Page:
Down below these great and inaccessible buildings comes an almost perpendicular drop of rocks, bare except for stray patches of grass or isolated bushes that have taken root in crevices. Then between this and the fortified wall, with its circular bastions, encircling the base of the rock, the roofs of the little town are huddled in picturesque confusion.
The necessity of accommodating the modern pilgrims has unfortunately led to the erection of one or two houses that in some measure jar with their medieval surroundings. Another unwelcome note is struck by the needlessly aggressive board on the museum which has already been mentioned.
However, when a sunset is glowing behind the mount, these modern intrusions are subdued into insignificance, and there is nothing left to disturb the harmony of the scene.
A walk round the ramparts reveals an endless series of picturesque groupings of the old houses with their time-worn stone walls, over which tower the chatelet and La Merveille. Long flights of stone steps from the highest part of the narrow street lead up to the main entrance of the abbey buildings.
Here, beneath the great archway of the chatelet, sits an old blind woman who is almost as permanent a feature as the masonry on which she sits.
Ascending the wide flight of steps, the Salle des Gardes is reached. It is in the lower portion of the building known as Belle-Chaise, mentioned earlier in this chapter. From this point a large portion of the seemingly endless series of buildings are traversed by the visitor, who is conducted by a regular guide.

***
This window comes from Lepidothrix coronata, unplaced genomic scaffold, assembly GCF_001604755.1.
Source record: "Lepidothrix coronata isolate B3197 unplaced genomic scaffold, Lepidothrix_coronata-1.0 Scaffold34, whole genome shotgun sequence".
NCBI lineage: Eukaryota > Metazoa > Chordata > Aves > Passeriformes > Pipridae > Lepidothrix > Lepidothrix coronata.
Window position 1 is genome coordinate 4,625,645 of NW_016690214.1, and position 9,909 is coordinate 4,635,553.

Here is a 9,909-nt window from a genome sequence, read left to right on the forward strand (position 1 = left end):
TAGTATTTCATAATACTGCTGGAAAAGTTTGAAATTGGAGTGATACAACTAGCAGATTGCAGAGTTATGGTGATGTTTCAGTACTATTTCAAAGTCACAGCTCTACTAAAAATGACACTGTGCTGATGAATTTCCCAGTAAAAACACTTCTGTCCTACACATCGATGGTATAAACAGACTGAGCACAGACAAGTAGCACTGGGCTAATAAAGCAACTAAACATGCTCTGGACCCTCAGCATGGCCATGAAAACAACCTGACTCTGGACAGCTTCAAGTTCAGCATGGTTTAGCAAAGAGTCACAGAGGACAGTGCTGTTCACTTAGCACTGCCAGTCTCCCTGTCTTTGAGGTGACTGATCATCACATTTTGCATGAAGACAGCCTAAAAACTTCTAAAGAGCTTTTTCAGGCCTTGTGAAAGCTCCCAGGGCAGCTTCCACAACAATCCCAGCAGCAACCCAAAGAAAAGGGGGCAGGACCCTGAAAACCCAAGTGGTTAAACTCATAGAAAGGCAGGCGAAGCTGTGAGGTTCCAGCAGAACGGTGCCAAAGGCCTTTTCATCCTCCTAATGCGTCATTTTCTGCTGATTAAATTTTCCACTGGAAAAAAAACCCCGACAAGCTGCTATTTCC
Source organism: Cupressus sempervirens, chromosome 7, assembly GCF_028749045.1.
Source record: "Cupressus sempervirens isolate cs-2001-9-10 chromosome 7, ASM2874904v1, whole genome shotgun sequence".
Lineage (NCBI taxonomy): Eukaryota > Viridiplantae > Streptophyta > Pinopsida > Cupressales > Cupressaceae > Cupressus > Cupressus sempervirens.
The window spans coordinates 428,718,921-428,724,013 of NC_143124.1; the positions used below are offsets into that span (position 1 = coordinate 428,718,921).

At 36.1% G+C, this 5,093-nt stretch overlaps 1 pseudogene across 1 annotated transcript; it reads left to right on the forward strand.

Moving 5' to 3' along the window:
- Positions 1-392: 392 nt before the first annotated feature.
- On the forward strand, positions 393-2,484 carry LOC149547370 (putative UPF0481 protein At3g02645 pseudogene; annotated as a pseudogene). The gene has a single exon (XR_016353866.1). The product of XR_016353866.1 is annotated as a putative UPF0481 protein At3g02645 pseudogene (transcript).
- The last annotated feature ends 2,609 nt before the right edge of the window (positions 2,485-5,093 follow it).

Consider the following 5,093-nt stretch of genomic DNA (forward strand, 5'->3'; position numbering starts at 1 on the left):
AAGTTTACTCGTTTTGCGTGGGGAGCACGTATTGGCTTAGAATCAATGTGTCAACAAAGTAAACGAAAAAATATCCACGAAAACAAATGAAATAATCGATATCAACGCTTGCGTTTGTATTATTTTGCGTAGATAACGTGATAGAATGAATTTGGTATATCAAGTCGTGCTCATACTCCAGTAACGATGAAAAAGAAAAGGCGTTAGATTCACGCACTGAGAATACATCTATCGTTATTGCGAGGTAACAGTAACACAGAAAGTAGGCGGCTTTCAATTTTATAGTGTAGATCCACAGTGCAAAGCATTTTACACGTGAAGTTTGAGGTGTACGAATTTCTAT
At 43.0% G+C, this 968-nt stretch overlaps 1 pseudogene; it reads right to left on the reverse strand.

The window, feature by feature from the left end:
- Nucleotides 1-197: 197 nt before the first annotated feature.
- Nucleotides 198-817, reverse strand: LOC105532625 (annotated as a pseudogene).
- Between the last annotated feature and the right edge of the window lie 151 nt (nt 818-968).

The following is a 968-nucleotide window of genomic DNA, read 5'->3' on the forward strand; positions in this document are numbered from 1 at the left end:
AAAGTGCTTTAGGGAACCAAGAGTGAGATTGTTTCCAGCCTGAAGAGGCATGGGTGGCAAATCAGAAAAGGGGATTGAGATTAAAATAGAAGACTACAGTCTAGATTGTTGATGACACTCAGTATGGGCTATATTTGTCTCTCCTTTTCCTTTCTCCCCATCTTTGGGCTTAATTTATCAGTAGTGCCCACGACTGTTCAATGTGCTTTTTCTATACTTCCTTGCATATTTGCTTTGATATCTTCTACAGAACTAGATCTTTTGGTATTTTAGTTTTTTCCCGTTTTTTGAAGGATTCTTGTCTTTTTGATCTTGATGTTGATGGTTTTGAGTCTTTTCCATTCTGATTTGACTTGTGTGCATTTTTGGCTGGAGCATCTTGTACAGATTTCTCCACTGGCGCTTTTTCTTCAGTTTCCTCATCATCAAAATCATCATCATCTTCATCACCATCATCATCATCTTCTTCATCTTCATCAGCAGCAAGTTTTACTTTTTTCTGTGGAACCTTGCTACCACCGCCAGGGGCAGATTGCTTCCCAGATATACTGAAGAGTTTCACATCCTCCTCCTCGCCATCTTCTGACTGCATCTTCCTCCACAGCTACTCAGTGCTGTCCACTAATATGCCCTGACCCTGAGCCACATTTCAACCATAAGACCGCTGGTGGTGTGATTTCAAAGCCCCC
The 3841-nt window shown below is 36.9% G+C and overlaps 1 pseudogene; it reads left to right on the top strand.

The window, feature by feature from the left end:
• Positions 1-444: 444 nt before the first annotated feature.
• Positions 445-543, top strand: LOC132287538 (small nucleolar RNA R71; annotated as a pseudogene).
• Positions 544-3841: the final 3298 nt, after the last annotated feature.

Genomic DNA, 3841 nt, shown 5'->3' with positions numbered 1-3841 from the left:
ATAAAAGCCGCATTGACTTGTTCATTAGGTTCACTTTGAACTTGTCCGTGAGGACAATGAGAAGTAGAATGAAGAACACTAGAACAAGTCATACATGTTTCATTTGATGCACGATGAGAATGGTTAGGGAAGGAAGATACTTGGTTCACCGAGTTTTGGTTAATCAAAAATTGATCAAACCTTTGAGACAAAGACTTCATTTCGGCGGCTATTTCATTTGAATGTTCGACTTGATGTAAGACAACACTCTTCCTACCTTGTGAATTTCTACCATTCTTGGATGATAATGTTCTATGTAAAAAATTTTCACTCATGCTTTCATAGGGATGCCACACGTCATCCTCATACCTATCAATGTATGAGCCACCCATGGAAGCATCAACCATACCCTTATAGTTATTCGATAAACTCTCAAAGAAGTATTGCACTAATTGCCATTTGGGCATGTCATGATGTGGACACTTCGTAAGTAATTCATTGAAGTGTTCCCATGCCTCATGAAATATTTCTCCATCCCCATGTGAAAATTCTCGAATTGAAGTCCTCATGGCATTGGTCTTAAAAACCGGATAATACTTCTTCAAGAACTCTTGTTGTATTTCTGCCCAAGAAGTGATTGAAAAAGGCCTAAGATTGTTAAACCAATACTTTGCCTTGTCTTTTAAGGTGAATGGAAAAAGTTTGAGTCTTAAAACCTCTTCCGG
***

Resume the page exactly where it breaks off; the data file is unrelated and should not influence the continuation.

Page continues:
You ascend a great staircase, between massive stone walls spanned by two bridges, the first a strongly built structure of stone, the next a slighter one of wood, and then reach a breezy rampart where great views over the distant coasts spread themselves out.
Inside the abbey
From here you enter the church, its floor now littered with the debris of restoration. Then follow the cloister and the refectory, and down below them on the second floor of the Merveille is the Salle des Chevaliers.
Besides the wonderful Gothic halls with their vaulted roofs and perfect simplicity of design, there are the endless series of crypts and dungeons, which leave a very strong impression on the minds of all those whose knowledge of architecture is lean.
There is the shadowy crypt of Les Gros Pilliers down below the chancel of the church; there is the Charnier where the holy men were buried in the early days of the abbey; and there is the great dark space filled by the enormous wheel which was worked by the prisoners when Mont St Michel was nothing more than a great jail. It was by this means that the food for the occupants of the buildings was raised from down below.